Be careful of Valentine's Day greetings
Brian Krebs of the Washington Post warns of the dangers of Valentine's Day e-greetings:
Here in Australia Valentine's Day has been and gone, but the e-danger remains. I'm seeing a lot of Valentine related spam hitting my network, many with viral payloads attached.
I automatically remove executables from all emails before they are delivered to my users here at the office, but I cannot protect them from malware that is delivered to their personal email accounts and which they may be checking via Webmail during the day. Therefore, we have a policy that users may not open non-business attachments using any company computer, whether it be emails received at the office, or accessed via a Webmail service. When I reminded users of this policy, and specifically mentioned Valentine's Day emails, I was accused by one person of throwing a bucket of cold water over the good feeling of the day, but that's too bad - they'd be feeling *far* worse if they infected one of my networks by opening something they shouldn't.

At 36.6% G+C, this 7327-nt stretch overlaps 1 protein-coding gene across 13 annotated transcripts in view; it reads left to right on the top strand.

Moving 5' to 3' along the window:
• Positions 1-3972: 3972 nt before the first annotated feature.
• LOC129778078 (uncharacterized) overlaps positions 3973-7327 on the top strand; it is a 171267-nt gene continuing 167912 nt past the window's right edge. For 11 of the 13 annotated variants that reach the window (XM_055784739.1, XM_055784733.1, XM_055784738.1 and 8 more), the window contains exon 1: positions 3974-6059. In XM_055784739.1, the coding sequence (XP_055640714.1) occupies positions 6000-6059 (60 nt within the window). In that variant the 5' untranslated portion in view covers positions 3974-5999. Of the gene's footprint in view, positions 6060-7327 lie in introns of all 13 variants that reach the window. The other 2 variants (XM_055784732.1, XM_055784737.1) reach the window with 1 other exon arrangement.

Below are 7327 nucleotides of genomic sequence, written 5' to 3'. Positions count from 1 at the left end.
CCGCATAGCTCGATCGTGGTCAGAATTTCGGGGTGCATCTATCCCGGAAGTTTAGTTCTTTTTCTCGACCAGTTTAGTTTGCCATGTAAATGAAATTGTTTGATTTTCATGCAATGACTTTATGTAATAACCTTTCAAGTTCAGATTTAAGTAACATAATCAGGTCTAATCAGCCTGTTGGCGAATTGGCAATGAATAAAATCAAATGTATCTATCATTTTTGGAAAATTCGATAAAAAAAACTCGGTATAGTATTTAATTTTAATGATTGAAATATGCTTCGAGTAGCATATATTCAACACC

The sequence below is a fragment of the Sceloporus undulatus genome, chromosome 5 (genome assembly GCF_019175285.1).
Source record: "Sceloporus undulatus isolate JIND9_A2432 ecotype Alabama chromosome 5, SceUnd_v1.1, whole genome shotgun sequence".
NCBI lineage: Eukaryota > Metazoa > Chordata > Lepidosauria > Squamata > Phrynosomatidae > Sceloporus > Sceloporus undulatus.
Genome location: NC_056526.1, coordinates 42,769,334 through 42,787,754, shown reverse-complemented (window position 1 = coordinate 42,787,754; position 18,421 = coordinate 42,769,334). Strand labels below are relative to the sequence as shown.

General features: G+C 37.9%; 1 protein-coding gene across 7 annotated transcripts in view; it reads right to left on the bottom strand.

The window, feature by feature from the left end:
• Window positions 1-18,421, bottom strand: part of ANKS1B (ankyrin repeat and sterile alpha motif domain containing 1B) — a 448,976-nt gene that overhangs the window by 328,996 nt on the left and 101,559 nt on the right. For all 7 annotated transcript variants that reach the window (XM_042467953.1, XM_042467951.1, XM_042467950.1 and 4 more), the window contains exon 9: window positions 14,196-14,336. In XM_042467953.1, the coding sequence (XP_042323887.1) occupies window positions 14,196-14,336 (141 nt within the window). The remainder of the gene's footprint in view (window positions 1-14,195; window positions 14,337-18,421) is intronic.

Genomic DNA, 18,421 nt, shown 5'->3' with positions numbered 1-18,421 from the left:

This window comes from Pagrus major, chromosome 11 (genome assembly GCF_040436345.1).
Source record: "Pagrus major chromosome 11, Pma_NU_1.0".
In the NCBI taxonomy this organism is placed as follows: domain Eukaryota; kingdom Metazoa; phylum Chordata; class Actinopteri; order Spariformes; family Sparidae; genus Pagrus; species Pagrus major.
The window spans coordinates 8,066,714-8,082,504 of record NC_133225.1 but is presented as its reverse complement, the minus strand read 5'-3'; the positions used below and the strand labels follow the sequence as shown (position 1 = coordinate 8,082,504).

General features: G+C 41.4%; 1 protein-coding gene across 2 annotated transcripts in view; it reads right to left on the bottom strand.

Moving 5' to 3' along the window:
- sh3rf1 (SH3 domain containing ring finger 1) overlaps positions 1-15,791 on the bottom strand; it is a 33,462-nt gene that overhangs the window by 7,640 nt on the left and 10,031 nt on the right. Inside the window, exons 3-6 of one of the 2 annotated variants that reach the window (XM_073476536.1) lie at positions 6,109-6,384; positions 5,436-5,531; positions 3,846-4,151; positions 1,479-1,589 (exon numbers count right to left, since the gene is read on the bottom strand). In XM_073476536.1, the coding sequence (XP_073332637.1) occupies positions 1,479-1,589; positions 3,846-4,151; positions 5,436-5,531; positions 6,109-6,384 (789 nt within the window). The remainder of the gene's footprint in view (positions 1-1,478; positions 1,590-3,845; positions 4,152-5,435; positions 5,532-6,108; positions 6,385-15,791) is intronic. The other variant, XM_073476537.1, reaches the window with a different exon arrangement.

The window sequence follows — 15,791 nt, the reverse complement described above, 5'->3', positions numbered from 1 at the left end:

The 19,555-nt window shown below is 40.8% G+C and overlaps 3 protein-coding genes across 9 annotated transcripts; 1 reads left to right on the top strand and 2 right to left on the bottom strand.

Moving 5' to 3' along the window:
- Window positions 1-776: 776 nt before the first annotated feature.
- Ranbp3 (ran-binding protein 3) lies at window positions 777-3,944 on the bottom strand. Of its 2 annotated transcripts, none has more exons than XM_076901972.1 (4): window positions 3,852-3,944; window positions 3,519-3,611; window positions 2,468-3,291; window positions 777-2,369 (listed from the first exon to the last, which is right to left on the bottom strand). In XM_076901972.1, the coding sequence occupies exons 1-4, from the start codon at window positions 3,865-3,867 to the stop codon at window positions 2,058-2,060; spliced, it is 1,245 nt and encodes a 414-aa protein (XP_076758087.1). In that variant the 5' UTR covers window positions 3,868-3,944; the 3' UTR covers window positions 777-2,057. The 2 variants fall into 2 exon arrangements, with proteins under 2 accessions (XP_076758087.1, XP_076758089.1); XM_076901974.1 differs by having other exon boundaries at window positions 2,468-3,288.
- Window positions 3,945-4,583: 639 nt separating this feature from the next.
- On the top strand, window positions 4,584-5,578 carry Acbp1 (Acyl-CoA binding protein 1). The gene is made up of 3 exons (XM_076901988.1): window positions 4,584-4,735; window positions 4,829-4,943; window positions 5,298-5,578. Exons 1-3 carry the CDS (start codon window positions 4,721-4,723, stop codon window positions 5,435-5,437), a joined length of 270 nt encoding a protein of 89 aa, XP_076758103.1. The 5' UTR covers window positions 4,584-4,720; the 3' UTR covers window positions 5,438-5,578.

I have seen many companies with a 'no attachments' policy, but few stipulate that the ban extends to personal email accounts accessed via Webmail, and yes, I have seen users justify their behaviour by saying "but its not my work account". They don't seem to realise that Webmail can infect their office computer.
So anyway, be careful out there gang. Don't open attachments and don't be tempted to visit spammed links - that spammed site may try to infect your system using a security exploit, whether it be a browser exploit, or a QuickTime exploit, or a Flash exploit or a java exploit or whatever else they can think up. Curiosity doesn't just kill cats, it also kills computers.